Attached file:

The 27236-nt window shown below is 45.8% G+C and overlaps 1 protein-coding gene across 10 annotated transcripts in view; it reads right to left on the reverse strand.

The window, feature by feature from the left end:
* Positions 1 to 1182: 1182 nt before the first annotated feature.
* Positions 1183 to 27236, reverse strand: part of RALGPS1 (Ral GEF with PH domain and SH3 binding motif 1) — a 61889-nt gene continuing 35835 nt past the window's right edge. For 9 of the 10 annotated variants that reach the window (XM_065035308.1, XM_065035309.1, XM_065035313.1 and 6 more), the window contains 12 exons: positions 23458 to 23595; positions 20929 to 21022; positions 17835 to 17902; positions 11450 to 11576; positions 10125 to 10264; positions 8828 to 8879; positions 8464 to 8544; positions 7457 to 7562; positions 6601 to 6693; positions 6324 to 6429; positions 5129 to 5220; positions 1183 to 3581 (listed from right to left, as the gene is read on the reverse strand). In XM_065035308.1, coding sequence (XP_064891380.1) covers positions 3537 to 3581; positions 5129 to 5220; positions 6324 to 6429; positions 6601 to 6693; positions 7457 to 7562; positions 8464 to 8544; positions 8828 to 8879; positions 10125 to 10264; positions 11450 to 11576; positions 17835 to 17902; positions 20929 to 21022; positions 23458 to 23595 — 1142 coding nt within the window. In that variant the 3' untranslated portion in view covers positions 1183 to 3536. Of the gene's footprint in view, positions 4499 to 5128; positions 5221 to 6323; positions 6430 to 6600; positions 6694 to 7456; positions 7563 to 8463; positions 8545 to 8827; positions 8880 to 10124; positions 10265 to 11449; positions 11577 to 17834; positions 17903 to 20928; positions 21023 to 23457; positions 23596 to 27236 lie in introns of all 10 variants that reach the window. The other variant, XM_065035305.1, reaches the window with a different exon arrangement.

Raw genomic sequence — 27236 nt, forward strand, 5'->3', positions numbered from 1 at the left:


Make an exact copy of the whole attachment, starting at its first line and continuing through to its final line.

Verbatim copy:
The 27236-nt window shown below is 45.8% G+C and overlaps 1 protein-coding gene across 10 annotated transcripts in view; it reads right to left on the reverse strand.

The window, feature by feature from the left end:
* Positions 1 to 1182: 1182 nt before the first annotated feature.
* Positions 1183 to 27236, reverse strand: part of RALGPS1 (Ral GEF with PH domain and SH3 binding motif 1) — a 61889-nt gene continuing 35835 nt past the window's right edge. For 9 of the 10 annotated variants that reach the window (XM_065035308.1, XM_065035309.1, XM_065035313.1 and 6 more), the window contains 12 exons: positions 23458 to 23595; positions 20929 to 21022; positions 17835 to 17902; positions 11450 to 11576; positions 10125 to 10264; positions 8828 to 8879; positions 8464 to 8544; positions 7457 to 7562; positions 6601 to 6693; positions 6324 to 6429; positions 5129 to 5220; positions 1183 to 3581 (listed from right to left, as the gene is read on the reverse strand). In XM_065035308.1, coding sequence (XP_064891380.1) covers positions 3537 to 3581; positions 5129 to 5220; positions 6324 to 6429; positions 6601 to 6693; positions 7457 to 7562; positions 8464 to 8544; positions 8828 to 8879; positions 10125 to 10264; positions 11450 to 11576; positions 17835 to 17902; positions 20929 to 21022; positions 23458 to 23595 — 1142 coding nt within the window. In that variant the 3' untranslated portion in view covers positions 1183 to 3536. Of the gene's footprint in view, positions 4499 to 5128; positions 5221 to 6323; positions 6430 to 6600; positions 6694 to 7456; positions 7563 to 8463; positions 8545 to 8827; positions 8880 to 10124; positions 10265 to 11449; positions 11577 to 17834; positions 17903 to 20928; positions 21023 to 23457; positions 23596 to 27236 lie in introns of all 10 variants that reach the window. The other variant, XM_065035305.1, reaches the window with a different exon arrangement.

Raw genomic sequence — 27236 nt, forward strand, 5'->3', positions numbered from 1 at the left: